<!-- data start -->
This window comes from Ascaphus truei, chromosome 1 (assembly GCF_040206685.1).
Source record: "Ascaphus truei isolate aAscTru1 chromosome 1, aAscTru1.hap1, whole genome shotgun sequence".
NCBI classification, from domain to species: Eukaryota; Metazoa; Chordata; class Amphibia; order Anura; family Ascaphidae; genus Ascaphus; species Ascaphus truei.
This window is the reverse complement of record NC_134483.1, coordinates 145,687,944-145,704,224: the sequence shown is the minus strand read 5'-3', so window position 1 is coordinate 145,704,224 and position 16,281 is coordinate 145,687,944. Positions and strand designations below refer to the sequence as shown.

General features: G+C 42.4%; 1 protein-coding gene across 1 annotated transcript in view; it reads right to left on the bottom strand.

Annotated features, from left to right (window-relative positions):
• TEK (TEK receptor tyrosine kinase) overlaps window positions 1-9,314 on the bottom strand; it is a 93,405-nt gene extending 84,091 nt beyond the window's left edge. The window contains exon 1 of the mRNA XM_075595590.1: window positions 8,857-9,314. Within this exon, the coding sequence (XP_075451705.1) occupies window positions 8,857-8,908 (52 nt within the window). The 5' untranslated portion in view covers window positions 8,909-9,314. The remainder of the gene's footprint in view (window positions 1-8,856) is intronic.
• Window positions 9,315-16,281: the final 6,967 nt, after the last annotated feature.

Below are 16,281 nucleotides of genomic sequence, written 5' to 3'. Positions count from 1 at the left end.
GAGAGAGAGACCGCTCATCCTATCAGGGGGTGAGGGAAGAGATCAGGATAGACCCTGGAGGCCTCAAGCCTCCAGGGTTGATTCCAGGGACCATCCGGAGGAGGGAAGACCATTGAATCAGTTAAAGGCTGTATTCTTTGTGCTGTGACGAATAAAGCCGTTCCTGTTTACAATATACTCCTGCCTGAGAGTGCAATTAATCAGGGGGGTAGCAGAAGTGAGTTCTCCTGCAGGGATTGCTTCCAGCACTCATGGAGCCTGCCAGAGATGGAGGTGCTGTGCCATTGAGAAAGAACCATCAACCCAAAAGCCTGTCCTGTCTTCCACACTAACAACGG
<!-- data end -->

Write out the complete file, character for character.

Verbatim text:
This window comes from Ascaphus truei, chromosome 1 (assembly GCF_040206685.1).
Source record: "Ascaphus truei isolate aAscTru1 chromosome 1, aAscTru1.hap1, whole genome shotgun sequence".
NCBI classification, from domain to species: Eukaryota; Metazoa; Chordata; class Amphibia; order Anura; family Ascaphidae; genus Ascaphus; species Ascaphus truei.
This window is the reverse complement of record NC_134483.1, coordinates 145,687,944-145,704,224: the sequence shown is the minus strand read 5'-3', so window position 1 is coordinate 145,704,224 and position 16,281 is coordinate 145,687,944. Positions and strand designations below refer to the sequence as shown.

General features: G+C 42.4%; 1 protein-coding gene across 1 annotated transcript in view; it reads right to left on the bottom strand.

Annotated features, from left to right (window-relative positions):
• TEK (TEK receptor tyrosine kinase) overlaps window positions 1-9,314 on the bottom strand; it is a 93,405-nt gene extending 84,091 nt beyond the window's left edge. The window contains exon 1 of the mRNA XM_075595590.1: window positions 8,857-9,314. Within this exon, the coding sequence (XP_075451705.1) occupies window positions 8,857-8,908 (52 nt within the window). The 5' untranslated portion in view covers window positions 8,909-9,314. The remainder of the gene's footprint in view (window positions 1-8,856) is intronic.
• Window positions 9,315-16,281: the final 6,967 nt, after the last annotated feature.

Below are 16,281 nucleotides of genomic sequence, written 5' to 3'. Positions count from 1 at the left end.
GAGAGAGAGACCGCTCATCCTATCAGGGGGTGAGGGAAGAGATCAGGATAGACCCTGGAGGCCTCAAGCCTCCAGGGTTGATTCCAGGGACCATCCGGAGGAGGGAAGACCATTGAATCAGTTAAAGGCTGTATTCTTTGTGCTGTGACGAATAAAGCCGTTCCTGTTTACAATATACTCCTGCCTGAGAGTGCAATTAATCAGGGGGGTAGCAGAAGTGAGTTCTCCTGCAGGGATTGCTTCCAGCACTCATGGAGCCTGCCAGAGATGGAGGTGCTGTGCCATTGAGAAAGAACCATCAACCCAAAAGCCTGTCCTGTCTTCCACACTAACAACGG